The HSG Procedure and Infertility

Hysterosalpingography, or HSG, is the first line of investigation when seeking an accurate diagnosis for the cause of infertility in women. The procedure is part of a routine infertility evaluation. Because obstruction of one or both of the fallopian tubes is one of the most common causes of infertility in women, diagnosis starts with checking this part of the reproductive system.

The HSG Procedure

In HSG, a thin tube is threaded through the vagina and cervix. The opening of the uterus is gently blocked and a substance called “contrast material” or “contrast media” is injected into the uterus. The contrast media gradually fills up the uterine cavity and the fallopian tubes, eventually spilling out into the pelvic cavity where the body resorbs it.

During this process, x-rays are taken. The contrast media appears white in the x-ray shows if the media flows freely out of the fallopian tubes… or not. It can also reveal if there is an abnormality in the shape of the uterus through the outline of the contrast media.

Accuracy and Effectiveness of the HSG Procedure

In general, HSG Procedures have a high accuracy of “true positives” and “true negatives” on both unilateral and bilateral blockage of the fallopian tubes. This makes it a reliable indicator of tubal occlusion. A 2017 study published in the New England Journal of Medicine showed that 155 of 552 women had successful pregnancies within six months of undergoing an HSG procedure with water-based contrast media. It is thought that the simple act of “flushing out” the fallopian tubes is responsible for the increase in successful pregnancies, although it’s important to remember that clinical data on this is still being gathered and HSG is not in itself a treatment for infertility.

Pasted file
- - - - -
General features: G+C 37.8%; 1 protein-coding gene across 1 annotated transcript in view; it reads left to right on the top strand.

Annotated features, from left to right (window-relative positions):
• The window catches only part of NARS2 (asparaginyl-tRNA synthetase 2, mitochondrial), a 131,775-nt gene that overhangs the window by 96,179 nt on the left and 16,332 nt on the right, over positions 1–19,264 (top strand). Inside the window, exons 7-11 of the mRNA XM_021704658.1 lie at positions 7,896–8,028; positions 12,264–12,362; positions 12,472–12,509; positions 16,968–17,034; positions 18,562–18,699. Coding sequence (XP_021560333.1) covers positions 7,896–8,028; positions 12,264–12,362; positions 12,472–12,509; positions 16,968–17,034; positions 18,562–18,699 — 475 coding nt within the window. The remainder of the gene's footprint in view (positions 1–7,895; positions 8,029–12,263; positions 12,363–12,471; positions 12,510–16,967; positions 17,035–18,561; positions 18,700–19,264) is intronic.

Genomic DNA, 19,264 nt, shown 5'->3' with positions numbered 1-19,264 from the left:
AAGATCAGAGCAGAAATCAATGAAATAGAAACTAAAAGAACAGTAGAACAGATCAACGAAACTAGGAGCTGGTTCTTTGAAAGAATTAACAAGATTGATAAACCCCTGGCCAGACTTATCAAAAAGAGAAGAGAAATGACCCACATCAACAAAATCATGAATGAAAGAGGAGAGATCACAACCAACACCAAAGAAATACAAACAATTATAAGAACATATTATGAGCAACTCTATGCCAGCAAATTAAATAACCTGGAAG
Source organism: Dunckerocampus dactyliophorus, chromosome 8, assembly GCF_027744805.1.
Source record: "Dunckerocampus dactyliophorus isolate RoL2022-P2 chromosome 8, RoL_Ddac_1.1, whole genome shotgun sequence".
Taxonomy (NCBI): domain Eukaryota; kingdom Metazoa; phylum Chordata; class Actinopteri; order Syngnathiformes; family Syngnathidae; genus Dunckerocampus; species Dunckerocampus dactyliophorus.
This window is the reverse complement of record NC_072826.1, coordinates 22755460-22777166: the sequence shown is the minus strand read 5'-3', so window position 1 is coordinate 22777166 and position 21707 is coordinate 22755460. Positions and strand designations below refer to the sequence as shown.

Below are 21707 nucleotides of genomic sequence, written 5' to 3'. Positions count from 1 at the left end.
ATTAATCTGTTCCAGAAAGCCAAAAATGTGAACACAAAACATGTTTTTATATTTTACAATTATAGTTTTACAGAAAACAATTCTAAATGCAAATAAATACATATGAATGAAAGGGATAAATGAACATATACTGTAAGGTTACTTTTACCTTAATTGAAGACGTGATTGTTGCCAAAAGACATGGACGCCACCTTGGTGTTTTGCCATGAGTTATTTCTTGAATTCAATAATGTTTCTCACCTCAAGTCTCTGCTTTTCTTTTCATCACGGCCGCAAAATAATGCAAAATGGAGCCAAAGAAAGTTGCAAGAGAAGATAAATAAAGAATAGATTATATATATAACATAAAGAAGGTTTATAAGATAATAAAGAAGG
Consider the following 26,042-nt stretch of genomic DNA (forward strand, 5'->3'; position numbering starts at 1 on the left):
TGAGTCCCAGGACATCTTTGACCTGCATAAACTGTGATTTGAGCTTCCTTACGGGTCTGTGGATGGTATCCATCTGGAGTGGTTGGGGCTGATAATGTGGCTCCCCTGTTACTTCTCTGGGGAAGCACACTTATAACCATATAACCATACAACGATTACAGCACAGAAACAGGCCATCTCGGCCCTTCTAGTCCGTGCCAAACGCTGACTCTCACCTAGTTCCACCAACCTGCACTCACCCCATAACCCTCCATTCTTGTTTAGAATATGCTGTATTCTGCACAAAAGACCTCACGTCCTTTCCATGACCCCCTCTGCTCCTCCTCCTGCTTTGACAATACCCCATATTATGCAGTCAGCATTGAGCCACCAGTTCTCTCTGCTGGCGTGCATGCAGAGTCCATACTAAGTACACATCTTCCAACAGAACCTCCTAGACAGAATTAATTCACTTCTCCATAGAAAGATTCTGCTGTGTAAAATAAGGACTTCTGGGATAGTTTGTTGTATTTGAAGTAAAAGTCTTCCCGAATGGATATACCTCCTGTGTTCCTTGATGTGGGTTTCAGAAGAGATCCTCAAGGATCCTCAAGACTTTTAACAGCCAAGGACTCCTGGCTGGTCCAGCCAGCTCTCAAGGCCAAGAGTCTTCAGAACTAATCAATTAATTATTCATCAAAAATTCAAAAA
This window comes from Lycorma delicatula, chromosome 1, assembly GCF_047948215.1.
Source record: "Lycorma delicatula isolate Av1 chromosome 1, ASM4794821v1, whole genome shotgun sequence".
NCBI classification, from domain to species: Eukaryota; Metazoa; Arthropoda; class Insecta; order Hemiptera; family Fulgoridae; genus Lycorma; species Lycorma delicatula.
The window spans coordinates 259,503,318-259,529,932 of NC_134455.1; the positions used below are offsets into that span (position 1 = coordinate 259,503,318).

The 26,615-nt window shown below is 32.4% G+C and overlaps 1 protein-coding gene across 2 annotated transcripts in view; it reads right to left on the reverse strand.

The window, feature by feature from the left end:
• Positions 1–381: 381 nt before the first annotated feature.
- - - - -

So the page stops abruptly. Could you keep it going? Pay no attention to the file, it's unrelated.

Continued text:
HSG is most often used to help diagnose abnormal uterine bleeding, endometriosis, endometritis, and other ailments. In lieu of an invasive laparoscopy, the HSG procedure lets medical professionals see into the body in real time. This allows them to quickly detect whether the uterus has an abnormal shape that may be hindering fertility, and to check for possible interference from fibroids, polyps, or scar tissue inside the uterine cavity.

Limitations of the HSG Procedure

Studies show that the HSG procedure’s accuracy declines after a patient has undergone surgeries such as tubal reanastomosis or distal salpingostomy. The HSG procedure is reliable for assessing possible blockage following reanastomosis, but not so much after distal salpingostomy. A research study by G.S. Letterie et al. emphasizes that, “…clinicians should be aware of HSG’s limitations when interpreting any HSG findings in infertile patients who had tubal surgery.”